Authors’ note: this post is based on a sales leader we know. We’ve changed all names and some telling details.
Jamie Schneiderman | April 23, 2018
Are you getting as much out of your top performers as you could? Maybe you have people who are contributing three or four times as much as others on your team, and you think there’s not much more you can ask of them. But can you? Is there really that much more value you could leverage?
There’s a good chance the answer is yes. The full value of a top performer goes way beyond what many leaders consider. A case in point comes from the story of Samuel, the head of sales at a division of a telecomm company.
I (Jamie) first met Samuel a couple of years ago at a leadership conference where I spoke about how a new type of data called WHY data was helping leaders build better teams, faster. Samuel had missed my presentation and came by to speak with me afterward. During our conversation, Samuel expressed some concern about hitting his team’s sales targets for the year.
Disaster Waiting to Happen
When I asked why he was worried, Samuel explained that Shirley, one of his top performers, had just resigned. Her husband took a new position in Europe, and the whole family was moving there. Losing Shirley was going to hurt. Since shortly after joining his team three years ago, Shirley was one of five or six people whose name was always at the top of the leader board. Like many teams, Samuel’s team owed the bulk of its results to a small percentage of top people—people who didn’t just deliver 20 or 30 or even 50 percent more than most team members, but who frequently delivered three or even five times more. A lot of leaders, sales leaders especially, could afford to lose some people on their team—so long as none of them are top performers. But lose one or two superstars and disaster can ensue.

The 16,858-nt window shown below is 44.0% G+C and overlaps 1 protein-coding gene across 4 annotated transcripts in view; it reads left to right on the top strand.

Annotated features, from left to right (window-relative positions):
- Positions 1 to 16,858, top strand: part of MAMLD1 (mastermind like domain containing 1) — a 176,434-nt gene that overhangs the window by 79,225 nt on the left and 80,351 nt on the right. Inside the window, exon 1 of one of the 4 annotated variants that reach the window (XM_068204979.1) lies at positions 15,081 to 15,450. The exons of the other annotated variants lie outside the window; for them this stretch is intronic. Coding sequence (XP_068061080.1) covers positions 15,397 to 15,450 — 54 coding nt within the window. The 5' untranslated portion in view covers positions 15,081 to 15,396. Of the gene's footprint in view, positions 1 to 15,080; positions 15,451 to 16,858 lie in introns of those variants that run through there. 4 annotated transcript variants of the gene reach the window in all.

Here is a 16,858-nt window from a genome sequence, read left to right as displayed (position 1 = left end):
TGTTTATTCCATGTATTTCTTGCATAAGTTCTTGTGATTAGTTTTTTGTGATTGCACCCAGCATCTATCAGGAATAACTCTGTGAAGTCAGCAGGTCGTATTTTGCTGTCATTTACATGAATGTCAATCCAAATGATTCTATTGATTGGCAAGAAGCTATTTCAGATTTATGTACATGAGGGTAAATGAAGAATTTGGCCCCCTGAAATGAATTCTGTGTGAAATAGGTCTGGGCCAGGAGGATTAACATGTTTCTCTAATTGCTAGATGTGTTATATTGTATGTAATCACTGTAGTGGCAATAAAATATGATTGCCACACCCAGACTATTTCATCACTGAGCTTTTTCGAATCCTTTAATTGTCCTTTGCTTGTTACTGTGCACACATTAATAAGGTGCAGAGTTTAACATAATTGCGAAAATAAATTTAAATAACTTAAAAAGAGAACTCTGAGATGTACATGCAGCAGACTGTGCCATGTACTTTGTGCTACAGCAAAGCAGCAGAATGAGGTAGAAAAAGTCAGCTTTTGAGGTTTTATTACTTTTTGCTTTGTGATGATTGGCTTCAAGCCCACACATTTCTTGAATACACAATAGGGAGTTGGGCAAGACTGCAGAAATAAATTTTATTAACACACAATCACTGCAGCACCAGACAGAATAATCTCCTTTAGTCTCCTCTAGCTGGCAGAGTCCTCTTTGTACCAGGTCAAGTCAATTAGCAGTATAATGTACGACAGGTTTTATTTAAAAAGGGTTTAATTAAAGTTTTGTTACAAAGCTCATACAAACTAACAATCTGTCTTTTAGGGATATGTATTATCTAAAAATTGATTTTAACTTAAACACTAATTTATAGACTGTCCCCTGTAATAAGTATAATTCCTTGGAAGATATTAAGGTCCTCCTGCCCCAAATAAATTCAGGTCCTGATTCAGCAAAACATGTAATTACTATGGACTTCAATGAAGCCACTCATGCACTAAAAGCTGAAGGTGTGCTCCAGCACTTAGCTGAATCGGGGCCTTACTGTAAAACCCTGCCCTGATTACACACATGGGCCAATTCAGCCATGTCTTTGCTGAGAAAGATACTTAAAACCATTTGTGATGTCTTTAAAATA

Samuel knew he was too dependent on a small group of people, and he was trying everything he could to get more Shirleys. He worked with leading recruiters, had a compelling employer brand, and a robust hiring process. He only hired people with impressive track records, and the onboarding and training his employees received was as good as it gets. The harsh reality though, as Samuel explained, was that not everyone who looks like they’re going to be a top performer emerges to actually be one. And the ones that do may not stay forever.
Something Crucial Missing
As Samuel spoke, one thing struck me as quite revealing. For Samuel, the value of his top people was based on the contribution they made to his team—how they performed and the results they delivered. Losing a top performer meant losing their present and future performance. But what he didn’t say also stood out. Did he know why his top people performed so well? When I asked Samuel this question, he considered it for a long while, before beginning to tell me that Shirley was a great communicator and made strong connections with people. He also felt that she had a genuine interest in helping others, and that clients appeared to trust her.
A Matter of Opinion
I then asked Samuel how he knew that these attributes directly correlated with Shirley’s performance. Samuel couldn’t really answer that question other than to say that it was his gut, and his gut was usually right. Samuel also believed these traits were common to his other top people. In fact, he looked for them when hiring.
And yet he still struggled to find other top performers. As I explained to Samuel, this indicated a few possibilities: 1) it’s simply hard to find other top performers, 2) his perceptions of the traits of Shirley and his other top people weren’t completely accurate, 3) the performance of his top people depended on traits he hadn’t identified, or 4) any combination of these first three factors.